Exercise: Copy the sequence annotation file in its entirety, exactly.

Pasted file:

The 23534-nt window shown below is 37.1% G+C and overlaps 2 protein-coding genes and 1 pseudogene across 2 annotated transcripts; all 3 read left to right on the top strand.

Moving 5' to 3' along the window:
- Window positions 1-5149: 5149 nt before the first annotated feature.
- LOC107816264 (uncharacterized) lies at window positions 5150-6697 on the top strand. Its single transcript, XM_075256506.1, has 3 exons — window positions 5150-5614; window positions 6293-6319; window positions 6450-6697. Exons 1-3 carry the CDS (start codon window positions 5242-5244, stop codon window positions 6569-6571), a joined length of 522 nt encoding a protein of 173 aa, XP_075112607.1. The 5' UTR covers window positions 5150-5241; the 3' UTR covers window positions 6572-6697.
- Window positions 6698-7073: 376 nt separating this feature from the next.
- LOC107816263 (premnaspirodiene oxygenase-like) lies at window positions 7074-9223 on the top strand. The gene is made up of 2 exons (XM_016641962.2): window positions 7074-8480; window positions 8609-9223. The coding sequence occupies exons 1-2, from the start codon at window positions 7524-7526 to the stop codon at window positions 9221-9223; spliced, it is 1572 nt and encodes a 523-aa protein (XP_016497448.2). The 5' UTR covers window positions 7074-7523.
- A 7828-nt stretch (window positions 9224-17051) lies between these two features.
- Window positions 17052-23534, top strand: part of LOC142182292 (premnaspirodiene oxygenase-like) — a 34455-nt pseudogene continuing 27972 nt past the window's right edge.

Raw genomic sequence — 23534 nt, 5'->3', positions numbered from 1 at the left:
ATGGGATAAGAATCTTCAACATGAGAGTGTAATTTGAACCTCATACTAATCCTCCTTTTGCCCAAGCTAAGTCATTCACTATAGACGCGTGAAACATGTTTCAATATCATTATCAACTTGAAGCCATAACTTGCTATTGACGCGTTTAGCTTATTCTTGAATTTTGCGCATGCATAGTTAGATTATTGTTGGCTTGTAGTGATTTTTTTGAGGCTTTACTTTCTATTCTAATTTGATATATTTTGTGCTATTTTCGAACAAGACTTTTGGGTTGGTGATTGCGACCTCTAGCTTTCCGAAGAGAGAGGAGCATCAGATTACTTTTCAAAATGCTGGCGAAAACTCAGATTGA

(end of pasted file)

The 23534-nt window shown below is 37.1% G+C and overlaps 2 protein-coding genes and 1 pseudogene across 2 annotated transcripts; all 3 read left to right on the top strand.

Moving 5' to 3' along the window:
- Window positions 1-5149: 5149 nt before the first annotated feature.
- LOC107816264 (uncharacterized) lies at window positions 5150-6697 on the top strand. Its single transcript, XM_075256506.1, has 3 exons — window positions 5150-5614; window positions 6293-6319; window positions 6450-6697. Exons 1-3 carry the CDS (start codon window positions 5242-5244, stop codon window positions 6569-6571), a joined length of 522 nt encoding a protein of 173 aa, XP_075112607.1. The 5' UTR covers window positions 5150-5241; the 3' UTR covers window positions 6572-6697.
- Window positions 6698-7073: 376 nt separating this feature from the next.
- LOC107816263 (premnaspirodiene oxygenase-like) lies at window positions 7074-9223 on the top strand. The gene is made up of 2 exons (XM_016641962.2): window positions 7074-8480; window positions 8609-9223. The coding sequence occupies exons 1-2, from the start codon at window positions 7524-7526 to the stop codon at window positions 9221-9223; spliced, it is 1572 nt and encodes a 523-aa protein (XP_016497448.2). The 5' UTR covers window positions 7074-7523.
- A 7828-nt stretch (window positions 9224-17051) lies between these two features.
- Window positions 17052-23534, top strand: part of LOC142182292 (premnaspirodiene oxygenase-like) — a 34455-nt pseudogene continuing 27972 nt past the window's right edge.

Raw genomic sequence — 23534 nt, 5'->3', positions numbered from 1 at the left:
ATGGGATAAGAATCTTCAACATGAGAGTGTAATTTGAACCTCATACTAATCCTCCTTTTGCCCAAGCTAAGTCATTCACTATAGACGCGTGAAACATGTTTCAATATCATTATCAACTTGAAGCCATAACTTGCTATTGACGCGTTTAGCTTATTCTTGAATTTTGCGCATGCATAGTTAGATTATTGTTGGCTTGTAGTGATTTTTTTGAGGCTTTACTTTCTATTCTAATTTGATATATTTTGTGCTATTTTCGAACAAGACTTTTGGGTTGGTGATTGCGACCTCTAGCTTTCCGAAGAGAGAGGAGCATCAGATTACTTTTCAAAATGCTGGCGAAAACTCAGATTGA